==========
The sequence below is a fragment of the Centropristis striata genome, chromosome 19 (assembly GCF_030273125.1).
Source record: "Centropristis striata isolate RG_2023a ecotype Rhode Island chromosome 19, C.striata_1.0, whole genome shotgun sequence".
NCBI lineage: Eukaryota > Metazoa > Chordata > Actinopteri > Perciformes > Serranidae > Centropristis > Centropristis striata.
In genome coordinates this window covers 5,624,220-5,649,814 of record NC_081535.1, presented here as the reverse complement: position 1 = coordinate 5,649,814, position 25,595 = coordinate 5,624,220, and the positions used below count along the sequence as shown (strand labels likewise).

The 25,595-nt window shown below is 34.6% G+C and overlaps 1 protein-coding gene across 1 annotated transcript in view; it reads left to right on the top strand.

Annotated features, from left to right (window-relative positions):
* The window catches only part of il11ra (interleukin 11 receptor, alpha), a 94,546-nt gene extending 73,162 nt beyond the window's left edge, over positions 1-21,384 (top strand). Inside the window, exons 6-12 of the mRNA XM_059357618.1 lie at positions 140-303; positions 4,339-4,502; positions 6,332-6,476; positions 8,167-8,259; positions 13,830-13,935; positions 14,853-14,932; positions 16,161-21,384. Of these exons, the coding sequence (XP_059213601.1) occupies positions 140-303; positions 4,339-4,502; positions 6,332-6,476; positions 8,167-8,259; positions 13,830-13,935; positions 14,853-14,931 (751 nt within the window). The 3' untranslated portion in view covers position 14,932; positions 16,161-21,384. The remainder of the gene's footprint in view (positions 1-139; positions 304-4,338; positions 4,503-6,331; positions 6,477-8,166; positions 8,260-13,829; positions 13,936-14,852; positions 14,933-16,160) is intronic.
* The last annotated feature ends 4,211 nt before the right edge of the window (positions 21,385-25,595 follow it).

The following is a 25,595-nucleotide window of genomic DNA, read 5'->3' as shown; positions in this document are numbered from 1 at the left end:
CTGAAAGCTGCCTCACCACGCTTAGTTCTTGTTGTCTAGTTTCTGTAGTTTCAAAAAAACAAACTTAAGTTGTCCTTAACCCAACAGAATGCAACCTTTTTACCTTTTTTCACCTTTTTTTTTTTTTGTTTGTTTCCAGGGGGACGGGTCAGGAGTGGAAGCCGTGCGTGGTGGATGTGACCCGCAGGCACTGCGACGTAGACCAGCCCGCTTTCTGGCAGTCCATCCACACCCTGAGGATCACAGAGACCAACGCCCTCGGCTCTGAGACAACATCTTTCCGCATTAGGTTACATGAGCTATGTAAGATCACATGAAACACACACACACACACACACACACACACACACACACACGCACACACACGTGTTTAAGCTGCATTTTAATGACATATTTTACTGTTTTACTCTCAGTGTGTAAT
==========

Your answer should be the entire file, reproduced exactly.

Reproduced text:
The sequence below is a fragment of the Centropristis striata genome, chromosome 19 (assembly GCF_030273125.1).
Source record: "Centropristis striata isolate RG_2023a ecotype Rhode Island chromosome 19, C.striata_1.0, whole genome shotgun sequence".
NCBI lineage: Eukaryota > Metazoa > Chordata > Actinopteri > Perciformes > Serranidae > Centropristis > Centropristis striata.
In genome coordinates this window covers 5,624,220-5,649,814 of record NC_081535.1, presented here as the reverse complement: position 1 = coordinate 5,649,814, position 25,595 = coordinate 5,624,220, and the positions used below count along the sequence as shown (strand labels likewise).

The 25,595-nt window shown below is 34.6% G+C and overlaps 1 protein-coding gene across 1 annotated transcript in view; it reads left to right on the top strand.

Annotated features, from left to right (window-relative positions):
* The window catches only part of il11ra (interleukin 11 receptor, alpha), a 94,546-nt gene extending 73,162 nt beyond the window's left edge, over positions 1-21,384 (top strand). Inside the window, exons 6-12 of the mRNA XM_059357618.1 lie at positions 140-303; positions 4,339-4,502; positions 6,332-6,476; positions 8,167-8,259; positions 13,830-13,935; positions 14,853-14,932; positions 16,161-21,384. Of these exons, the coding sequence (XP_059213601.1) occupies positions 140-303; positions 4,339-4,502; positions 6,332-6,476; positions 8,167-8,259; positions 13,830-13,935; positions 14,853-14,931 (751 nt within the window). The 3' untranslated portion in view covers position 14,932; positions 16,161-21,384. The remainder of the gene's footprint in view (positions 1-139; positions 304-4,338; positions 4,503-6,331; positions 6,477-8,166; positions 8,260-13,829; positions 13,936-14,852; positions 14,933-16,160) is intronic.
* The last annotated feature ends 4,211 nt before the right edge of the window (positions 21,385-25,595 follow it).

The following is a 25,595-nucleotide window of genomic DNA, read 5'->3' as shown; positions in this document are numbered from 1 at the left end:
CTGAAAGCTGCCTCACCACGCTTAGTTCTTGTTGTCTAGTTTCTGTAGTTTCAAAAAAACAAACTTAAGTTGTCCTTAACCCAACAGAATGCAACCTTTTTACCTTTTTTCACCTTTTTTTTTTTTTGTTTGTTTCCAGGGGGACGGGTCAGGAGTGGAAGCCGTGCGTGGTGGATGTGACCCGCAGGCACTGCGACGTAGACCAGCCCGCTTTCTGGCAGTCCATCCACACCCTGAGGATCACAGAGACCAACGCCCTCGGCTCTGAGACAACATCTTTCCGCATTAGGTTACATGAGCTATGTAAGATCACATGAAACACACACACACACACACACACACACACACACACACACGCACACACACGTGTTTAAGCTGCATTTTAATGACATATTTTACTGTTTTACTCTCAGTGTGTAAT